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Tuesday, October 5, 2010

The People’s Glorious Revolutionary Text Adventure Game – A Review

So… what’d ya think about that title, eh? Quite a mouthful. Either this game is an earnest piece of Marxist propaganda or it’s a scathing satire from the Tea Party crowd. Or maybe it’ll just be a fun adventure game. Here’s hoping for the later!

Note: As always, the full review will be replete with spoilers. I’d advise against reading it until after you’ve played the game.

Final Verdict: Haltingly amusing. The game is under the impression it’s much funnier than it actually is.

Full review after the jump:

So a bit of back story before we dive into the game: After high school I went to a hippy dippy college that believe-you-me put the Liberal in Liberal Arts. Now I consider myself a pretty left leaning gentlemen. Heck, I ride around with a “Democrats – At Least We’re Better Than the Alternatives” bumper-sticker on my car. But compared to many of my fellow students, I was practically Glen Beck. Many of my friends were full bearded Marxists who spent all their time reading Socialist tracts, discussing the merits of Trotsky vs. Lenin and arguing amongst themselves how best to foment the revolution in Pot-stenched dorm rooms. (Fun Fact:  There’s only thing Communists hate more than Capitalism, and that’s other Communists)

One of my best friends was this girl from India whose father was the head of the Communist party over there. She was infamous around campus for being one of the only Socialists who would defend Stalin. She and I spent many many nights together playing chess and watching bad Bollywood movies. I could always make her laugh. She would often beat me in chess. She would call me “Capitalist Bastard” and I would call her “Communist Pig”. What I’m trying to say is that as seemingly out there as the protagonist seems to be in this game, there are people alive today who are like this. I have known them. They exist. So when sitting down to play this game it was almost like experiencing the world through the eyes of an old and much loved friend.

I cannot say that the author of this piece shares the same sense of humanity with his characters. Granted, this game does not take itself seriously. At. All. At the beginning of the game you are presented with a list of tasks that must be completed, which remains the funniest joke of the game. Here’s a sample: “Win hearts of Proletariat, cripple capitalist government infrastructure, find supplies to throw a communist party!,” etc.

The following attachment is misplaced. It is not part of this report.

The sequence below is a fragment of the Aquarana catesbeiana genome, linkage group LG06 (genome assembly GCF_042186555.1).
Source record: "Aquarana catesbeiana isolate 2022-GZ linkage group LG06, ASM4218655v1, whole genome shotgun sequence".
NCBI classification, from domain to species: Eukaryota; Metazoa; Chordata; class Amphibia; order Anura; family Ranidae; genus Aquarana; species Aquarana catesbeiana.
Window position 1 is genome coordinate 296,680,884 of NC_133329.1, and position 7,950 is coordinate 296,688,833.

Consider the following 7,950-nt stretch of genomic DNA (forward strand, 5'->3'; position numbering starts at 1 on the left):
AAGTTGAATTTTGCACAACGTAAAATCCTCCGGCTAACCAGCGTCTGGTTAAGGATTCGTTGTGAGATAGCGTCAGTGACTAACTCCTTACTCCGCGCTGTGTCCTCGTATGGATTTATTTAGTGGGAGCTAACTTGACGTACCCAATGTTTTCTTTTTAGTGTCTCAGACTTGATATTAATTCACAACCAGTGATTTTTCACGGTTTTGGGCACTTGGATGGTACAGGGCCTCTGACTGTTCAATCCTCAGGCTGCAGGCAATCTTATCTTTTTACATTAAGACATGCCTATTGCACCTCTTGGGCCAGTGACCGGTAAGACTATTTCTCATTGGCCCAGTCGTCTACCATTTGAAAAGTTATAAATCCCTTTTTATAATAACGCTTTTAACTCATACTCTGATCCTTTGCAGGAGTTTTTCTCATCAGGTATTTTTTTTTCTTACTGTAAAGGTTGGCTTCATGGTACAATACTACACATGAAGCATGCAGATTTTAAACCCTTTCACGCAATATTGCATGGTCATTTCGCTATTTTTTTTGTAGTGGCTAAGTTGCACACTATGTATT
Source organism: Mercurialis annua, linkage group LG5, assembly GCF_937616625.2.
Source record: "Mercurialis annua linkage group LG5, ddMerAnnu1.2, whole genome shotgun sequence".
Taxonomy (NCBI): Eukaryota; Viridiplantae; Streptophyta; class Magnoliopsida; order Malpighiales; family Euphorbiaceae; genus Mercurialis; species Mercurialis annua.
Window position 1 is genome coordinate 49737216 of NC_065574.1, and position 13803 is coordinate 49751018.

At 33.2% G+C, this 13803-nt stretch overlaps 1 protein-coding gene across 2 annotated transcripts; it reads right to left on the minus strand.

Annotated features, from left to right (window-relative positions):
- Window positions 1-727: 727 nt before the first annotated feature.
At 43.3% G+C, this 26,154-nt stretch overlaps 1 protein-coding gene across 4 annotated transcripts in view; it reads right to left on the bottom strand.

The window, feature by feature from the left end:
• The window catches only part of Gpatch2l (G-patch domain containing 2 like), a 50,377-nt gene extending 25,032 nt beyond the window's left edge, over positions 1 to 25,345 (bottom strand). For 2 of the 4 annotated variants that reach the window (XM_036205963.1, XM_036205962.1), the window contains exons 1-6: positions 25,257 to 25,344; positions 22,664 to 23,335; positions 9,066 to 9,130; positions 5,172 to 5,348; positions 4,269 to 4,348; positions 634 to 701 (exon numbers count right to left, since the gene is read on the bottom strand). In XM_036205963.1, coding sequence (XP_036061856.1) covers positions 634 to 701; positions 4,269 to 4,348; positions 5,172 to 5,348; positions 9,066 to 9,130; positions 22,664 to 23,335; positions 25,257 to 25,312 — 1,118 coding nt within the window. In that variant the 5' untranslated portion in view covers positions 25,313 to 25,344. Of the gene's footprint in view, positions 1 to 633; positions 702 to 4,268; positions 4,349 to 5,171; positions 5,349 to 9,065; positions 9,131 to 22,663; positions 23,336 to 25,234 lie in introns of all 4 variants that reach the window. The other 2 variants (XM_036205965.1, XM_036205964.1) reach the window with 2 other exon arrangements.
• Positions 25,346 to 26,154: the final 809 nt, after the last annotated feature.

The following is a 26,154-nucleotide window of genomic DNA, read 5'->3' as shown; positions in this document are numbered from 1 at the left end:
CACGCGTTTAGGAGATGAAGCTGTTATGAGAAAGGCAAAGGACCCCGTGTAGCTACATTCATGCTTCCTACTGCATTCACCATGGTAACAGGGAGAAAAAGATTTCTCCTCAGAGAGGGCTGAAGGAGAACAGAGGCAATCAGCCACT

But the world view of the protagonist is simplistic at best, zero dimensional at worst. The other characters, of which there are several, are all wooden … I don’t even want to call them stereotypes… objects in a series of mundane fetch quests. Each personality lacks… well, personality and the constant use of Soviet-style hyperbole gets very old very quickly.

All of this might be forgivable if the game was funny. After all, it’s not like the previous game, Rogue of the Universe, had much of a deeper story. But that game did make me laugh, and it had character and incidental details that made the world seem inhabited by more than just the player character. Every place and object in this game is merely a piece to be used as some sort of larger humdrum puzzle. It feels like a completely arbitrary and fabricated world.
Ah, Lenin. He would have approved.

There was one time, besides the admittedly funny checklist at the beginning where I chuckled. Your character becomes equipped with a “ventriloquator” which upon pointing it at people can make them instantly spout Marxist propaganda. This is generally not as amusing as it sounds, but on occasion, instead of spouting a quote from Karl Marx, it’ll make someone spout a quote from another famous Marx instead: namely, Groucho. That, I admit, was pretty funny.

And there are a few other neat things as well. There’s a device which allows you to bypass any puzzle, but you can only use it once. This was pretty neat and though I did wind up using it (thank you, very much), I kept it until the last puzzle I couldn’t solve and I think its inclusion prevented me from looking at any hints.

But the game is depending on its charm as a revolutionary parody, which I admit worked for about the first ten minutes, but the style became increasingly grating as the game wore on. I needed more depth. Is this piece trying to be a satire? Is it trying to say Marxist revolutionaries look at the world in a stupidly facile way? If so this technique does not make for particularly compelling commentary as anyone can create stupid straw men. Moreover, with a “twist” (and I use the term liberally) near the end the author doesn’t seem to have much love for Capitalism either, and you are after all rooting for the Reds throughout the game. Despite having such a heavy hand throughout, I couldn’t tell what on earth the game was trying to say.

So either the game is trying to make a satirical point and fails (to this reader at least), or it’s trying to be a light bit of funny fun and fails for being neither very funny nor very fun. I’m suspecting the later, but if so, then why choose such politically charged subject matter? I mean, come on, these questions are going to pop up in the players head.

I’m giving this game a four. It didn’t have any bugs as far as I could tell, and there were points that made me chuckle. But as I’ve made pretty clear I didn’t find it a very entertaining or gripping piece of IF. Oh well. Two out of three, aint bad.

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